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NEWS
June 19, 1999 | From Associated Press
Four people were killed Friday when their small plane crashed in the Sierra National Forest. John Darling said he heard an engine sputter, then saw the plane glide momentarily before it clipped tall pine trees about 10:15 a.m. The plane broke apart in a heavily wooded area about seven miles north of Bass Lake in Madera County.
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NEWS
August 12, 2013 | By Mary Forgione, Los Angeles Times Daily Deal and Travel Blogger
Full moons and meteor showers might be a good excuse to try a nighttime zipline tour high above the trees near Yosemite National Park. "The most exciting thing about ziplining at night is you can't see where you are headed," says Wade Beane, manager of Zip Yosemite. "It's just really fun, a mystery. "  Zip Yosemite at the Calvin Crest Retreat Center in Oakhurst, Calif., sits at 5,000 feet in elevation in the Sierra National Forest . The location isn't inside the park, but it is far from the light pollution of civilization, leaving zipliners with clear views of the star-studded night sky. The company started operations in late 2012 and is completing its first summer season.
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NEWS
September 14, 1986
Nearly 200 of the 1,100 firefighters battling a wildfire in a remote canyon in the Sierra National Forest east of Fresno have been pulled off the lines, a U.S. Forest Service spokesman said. The blaze, caused by a cigarette discarded in a marijuana patch, has charred 6,750 acres of brush and light timber in the steep, rocky canyon in an area so remote that firefighters must be brought in and out by helicopter.
CALIFORNIA | LOCAL
June 30, 2013 | By Bettina Boxall, Los Angeles Times
The illegal marijuana-growing operations that have proliferated in remote areas of the Sierra Nevada appear to be taking a toll on the fisher, a forest animal whose numbers are dangerously low. Researchers studying fishers in the Sierra National Forest in the southern Sierra found that mortality rates were significantly higher for females living in areas with a number of marijuana-growing sites. Liberal amounts of pesticides and anticoagulant rodent poison are commonly used at the operations, tainting small prey the fisher eats.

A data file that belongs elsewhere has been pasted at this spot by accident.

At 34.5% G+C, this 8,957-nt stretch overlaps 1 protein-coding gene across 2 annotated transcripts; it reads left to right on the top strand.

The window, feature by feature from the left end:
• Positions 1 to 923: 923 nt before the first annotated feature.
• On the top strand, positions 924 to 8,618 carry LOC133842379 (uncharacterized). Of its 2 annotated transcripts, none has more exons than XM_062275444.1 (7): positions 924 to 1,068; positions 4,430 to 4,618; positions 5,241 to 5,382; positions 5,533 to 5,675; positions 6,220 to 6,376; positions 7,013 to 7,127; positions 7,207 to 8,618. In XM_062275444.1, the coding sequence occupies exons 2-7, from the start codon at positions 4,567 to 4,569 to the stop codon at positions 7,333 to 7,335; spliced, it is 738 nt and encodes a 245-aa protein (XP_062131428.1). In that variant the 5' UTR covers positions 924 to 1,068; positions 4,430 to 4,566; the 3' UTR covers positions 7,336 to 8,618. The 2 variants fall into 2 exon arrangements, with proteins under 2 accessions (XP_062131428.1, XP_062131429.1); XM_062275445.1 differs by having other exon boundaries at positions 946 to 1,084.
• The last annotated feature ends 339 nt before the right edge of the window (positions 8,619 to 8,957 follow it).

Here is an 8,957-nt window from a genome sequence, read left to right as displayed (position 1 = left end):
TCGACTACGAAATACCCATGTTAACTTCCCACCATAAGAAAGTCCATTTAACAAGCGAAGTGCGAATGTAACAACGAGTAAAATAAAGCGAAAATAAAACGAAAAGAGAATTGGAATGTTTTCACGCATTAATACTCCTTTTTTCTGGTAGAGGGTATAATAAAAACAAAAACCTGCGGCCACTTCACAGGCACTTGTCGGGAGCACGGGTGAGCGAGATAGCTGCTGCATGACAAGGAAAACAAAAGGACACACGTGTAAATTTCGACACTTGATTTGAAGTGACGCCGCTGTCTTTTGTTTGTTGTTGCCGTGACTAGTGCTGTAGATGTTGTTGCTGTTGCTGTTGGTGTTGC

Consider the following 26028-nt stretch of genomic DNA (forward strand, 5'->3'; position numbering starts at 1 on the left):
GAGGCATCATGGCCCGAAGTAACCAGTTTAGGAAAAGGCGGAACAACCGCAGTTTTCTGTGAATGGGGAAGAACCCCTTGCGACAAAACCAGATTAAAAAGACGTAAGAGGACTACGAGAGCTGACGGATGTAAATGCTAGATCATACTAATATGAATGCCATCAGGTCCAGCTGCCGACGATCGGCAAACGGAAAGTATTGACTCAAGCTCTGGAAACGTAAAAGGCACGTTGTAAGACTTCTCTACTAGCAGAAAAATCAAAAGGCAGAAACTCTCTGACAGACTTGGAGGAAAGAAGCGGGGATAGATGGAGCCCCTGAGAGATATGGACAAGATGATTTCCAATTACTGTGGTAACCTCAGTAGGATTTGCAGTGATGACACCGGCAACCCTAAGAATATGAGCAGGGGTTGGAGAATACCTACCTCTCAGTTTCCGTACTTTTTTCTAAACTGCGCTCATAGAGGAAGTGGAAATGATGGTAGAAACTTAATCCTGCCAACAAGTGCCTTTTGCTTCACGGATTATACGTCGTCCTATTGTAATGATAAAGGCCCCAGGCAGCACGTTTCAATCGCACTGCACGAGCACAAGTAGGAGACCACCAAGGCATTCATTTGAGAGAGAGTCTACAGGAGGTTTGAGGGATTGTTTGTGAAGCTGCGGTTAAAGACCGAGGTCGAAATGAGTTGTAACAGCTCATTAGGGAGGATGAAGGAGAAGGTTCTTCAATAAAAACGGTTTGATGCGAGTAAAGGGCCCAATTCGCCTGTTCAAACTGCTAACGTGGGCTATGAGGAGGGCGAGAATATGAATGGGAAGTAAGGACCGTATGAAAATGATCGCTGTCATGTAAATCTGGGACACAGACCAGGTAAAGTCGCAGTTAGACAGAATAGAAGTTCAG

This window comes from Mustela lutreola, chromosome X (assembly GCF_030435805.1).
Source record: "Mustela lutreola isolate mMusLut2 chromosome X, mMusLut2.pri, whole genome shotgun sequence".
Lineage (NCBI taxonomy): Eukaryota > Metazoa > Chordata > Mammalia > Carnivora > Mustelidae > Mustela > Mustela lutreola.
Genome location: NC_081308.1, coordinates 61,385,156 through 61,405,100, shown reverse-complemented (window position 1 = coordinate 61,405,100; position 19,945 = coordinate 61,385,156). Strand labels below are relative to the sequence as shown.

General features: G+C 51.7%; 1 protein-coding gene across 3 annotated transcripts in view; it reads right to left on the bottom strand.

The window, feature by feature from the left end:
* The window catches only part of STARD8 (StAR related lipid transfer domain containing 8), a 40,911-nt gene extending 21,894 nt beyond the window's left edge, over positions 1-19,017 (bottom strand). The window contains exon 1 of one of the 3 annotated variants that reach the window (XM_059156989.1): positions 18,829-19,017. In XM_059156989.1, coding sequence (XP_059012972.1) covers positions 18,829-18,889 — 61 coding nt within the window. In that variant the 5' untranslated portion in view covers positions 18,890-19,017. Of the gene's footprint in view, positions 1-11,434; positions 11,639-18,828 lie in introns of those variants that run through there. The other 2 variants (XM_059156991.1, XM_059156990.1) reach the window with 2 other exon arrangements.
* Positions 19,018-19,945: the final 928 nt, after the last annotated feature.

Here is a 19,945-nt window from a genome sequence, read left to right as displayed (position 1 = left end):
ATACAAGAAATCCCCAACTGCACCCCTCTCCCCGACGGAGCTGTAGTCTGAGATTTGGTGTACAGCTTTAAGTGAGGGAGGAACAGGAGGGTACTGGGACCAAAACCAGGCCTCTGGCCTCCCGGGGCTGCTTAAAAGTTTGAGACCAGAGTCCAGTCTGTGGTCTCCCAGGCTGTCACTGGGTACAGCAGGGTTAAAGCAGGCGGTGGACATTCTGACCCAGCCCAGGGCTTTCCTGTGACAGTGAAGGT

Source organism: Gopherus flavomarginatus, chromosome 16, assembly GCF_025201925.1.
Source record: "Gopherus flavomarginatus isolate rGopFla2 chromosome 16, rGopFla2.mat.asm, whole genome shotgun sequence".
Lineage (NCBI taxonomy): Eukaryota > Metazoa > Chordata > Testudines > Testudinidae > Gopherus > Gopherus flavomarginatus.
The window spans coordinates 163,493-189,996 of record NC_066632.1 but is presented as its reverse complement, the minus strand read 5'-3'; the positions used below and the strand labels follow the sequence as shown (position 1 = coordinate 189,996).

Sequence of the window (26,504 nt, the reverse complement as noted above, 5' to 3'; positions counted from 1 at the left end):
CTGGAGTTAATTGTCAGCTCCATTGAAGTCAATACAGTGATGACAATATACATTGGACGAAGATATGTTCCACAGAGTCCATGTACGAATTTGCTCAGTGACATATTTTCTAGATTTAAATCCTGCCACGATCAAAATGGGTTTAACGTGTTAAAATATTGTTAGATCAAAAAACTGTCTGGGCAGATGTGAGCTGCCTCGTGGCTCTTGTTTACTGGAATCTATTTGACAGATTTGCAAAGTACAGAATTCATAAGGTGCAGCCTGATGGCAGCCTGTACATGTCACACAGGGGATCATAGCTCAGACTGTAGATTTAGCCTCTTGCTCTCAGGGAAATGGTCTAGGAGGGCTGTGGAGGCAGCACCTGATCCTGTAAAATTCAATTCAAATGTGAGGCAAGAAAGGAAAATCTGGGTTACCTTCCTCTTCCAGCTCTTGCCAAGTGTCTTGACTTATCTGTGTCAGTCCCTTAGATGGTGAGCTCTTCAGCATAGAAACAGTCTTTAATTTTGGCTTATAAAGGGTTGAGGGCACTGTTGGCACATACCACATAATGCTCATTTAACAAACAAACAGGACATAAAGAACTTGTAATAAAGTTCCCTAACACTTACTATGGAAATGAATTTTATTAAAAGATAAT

CALIFORNIA | LOCAL
September 26, 2008 | From the Associated Press
A fire that has burned more than 15 square miles in Kings Canyon National Park and the Sierra National Forest is growing more slowly. Fire officials said shorter days and cooler temperatures have helped contain the lightning-sparked fire that started in mid-July. Park officials say it's too risky for firefighters to actively fight the blaze, which is burning in a rugged, remote area. So officials have been monitoring it with a Webcam. Meanwhile, officials said a fire burning in Sequoia National Park, which has charred 6 square miles, is about 85% contained after cooler weather over the weekend.
CALIFORNIA | LOCAL
January 5, 2008 | From the Associated Press
A Clovis family believed to be missing in the mountains amid a major storm was found in good condition Friday. A Madera County Sheriff's Department search and rescue team found 64-year-old John Hopper and his 15-year-old twins Matt and Sarah near Fresno Dome, a popular hiking destination in the Sierra National Forest. Sheriff's spokeswoman Erica Stuart said rescue crews found the family with three other people who apparently got trapped in the woods after the storm hit. Stuart said Fresno Dome was the last known hiking area the rescue crew was scheduled to search Friday night.